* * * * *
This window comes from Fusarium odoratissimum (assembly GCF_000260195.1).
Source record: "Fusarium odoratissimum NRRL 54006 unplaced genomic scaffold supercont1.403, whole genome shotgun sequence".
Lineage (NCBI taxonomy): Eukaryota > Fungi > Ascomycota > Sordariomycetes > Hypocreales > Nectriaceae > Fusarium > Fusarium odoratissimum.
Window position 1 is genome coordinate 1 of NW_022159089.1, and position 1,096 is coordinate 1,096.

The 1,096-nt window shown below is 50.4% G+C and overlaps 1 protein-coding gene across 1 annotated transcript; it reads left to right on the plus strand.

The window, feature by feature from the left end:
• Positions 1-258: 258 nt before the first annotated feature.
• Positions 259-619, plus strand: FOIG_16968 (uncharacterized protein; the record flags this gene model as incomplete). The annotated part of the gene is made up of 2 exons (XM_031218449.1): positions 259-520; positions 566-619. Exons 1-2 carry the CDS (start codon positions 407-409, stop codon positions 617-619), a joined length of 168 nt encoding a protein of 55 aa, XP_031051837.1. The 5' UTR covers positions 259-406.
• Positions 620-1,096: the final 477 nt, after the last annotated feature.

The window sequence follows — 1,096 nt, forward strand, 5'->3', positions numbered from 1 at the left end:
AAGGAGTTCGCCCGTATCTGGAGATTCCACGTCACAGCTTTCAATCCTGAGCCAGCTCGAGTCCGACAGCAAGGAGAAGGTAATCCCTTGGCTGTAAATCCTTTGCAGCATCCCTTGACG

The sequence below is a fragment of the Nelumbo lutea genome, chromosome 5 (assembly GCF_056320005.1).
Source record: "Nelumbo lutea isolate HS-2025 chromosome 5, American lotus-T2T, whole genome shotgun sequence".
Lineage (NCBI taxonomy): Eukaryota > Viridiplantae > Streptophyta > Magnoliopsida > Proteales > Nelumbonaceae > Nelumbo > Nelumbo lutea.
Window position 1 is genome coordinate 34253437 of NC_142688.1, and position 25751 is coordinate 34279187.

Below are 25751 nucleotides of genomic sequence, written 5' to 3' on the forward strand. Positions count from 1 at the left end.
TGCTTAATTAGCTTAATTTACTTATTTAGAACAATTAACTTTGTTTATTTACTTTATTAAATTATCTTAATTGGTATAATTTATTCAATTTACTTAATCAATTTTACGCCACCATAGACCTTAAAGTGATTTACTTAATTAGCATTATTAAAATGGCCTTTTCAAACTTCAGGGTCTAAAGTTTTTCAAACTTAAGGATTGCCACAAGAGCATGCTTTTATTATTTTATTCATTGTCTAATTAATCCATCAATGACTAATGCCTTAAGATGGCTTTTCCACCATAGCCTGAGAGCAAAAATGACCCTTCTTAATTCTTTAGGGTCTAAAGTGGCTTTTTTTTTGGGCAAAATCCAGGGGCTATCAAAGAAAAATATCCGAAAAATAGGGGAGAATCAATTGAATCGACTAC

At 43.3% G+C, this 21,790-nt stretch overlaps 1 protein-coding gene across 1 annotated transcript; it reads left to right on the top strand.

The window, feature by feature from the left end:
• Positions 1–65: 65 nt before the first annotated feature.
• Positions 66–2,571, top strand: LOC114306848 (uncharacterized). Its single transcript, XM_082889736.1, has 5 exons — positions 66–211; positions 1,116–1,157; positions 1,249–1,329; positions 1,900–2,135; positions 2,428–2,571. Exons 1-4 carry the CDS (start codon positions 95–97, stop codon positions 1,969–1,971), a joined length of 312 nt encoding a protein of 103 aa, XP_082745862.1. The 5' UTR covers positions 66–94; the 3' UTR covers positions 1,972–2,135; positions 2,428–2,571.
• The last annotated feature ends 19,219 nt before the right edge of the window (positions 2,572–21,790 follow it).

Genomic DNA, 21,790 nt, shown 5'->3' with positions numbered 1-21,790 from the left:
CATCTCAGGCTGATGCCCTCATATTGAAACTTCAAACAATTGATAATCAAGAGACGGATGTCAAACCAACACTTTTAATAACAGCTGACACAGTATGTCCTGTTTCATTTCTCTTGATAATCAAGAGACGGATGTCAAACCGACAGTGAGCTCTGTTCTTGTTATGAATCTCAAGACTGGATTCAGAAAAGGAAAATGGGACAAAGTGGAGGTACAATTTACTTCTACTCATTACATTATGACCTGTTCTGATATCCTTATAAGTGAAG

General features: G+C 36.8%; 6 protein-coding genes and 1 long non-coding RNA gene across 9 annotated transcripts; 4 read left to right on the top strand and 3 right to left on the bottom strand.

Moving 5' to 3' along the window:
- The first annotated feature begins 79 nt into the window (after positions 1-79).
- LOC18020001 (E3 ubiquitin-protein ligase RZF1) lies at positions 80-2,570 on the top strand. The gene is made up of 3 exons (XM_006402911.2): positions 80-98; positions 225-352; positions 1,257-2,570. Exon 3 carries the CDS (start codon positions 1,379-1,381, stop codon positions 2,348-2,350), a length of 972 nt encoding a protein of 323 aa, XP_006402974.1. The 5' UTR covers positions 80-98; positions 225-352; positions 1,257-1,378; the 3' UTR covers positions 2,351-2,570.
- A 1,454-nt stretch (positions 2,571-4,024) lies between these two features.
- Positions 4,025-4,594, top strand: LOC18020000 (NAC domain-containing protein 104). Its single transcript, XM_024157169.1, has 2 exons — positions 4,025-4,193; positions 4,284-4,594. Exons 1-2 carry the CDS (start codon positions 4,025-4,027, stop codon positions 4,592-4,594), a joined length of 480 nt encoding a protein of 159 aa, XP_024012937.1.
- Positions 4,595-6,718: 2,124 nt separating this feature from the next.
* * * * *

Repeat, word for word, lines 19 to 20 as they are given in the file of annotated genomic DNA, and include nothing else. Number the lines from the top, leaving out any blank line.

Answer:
The window, feature by feature from the left end:
• Positions 1–65: 65 nt before the first annotated feature.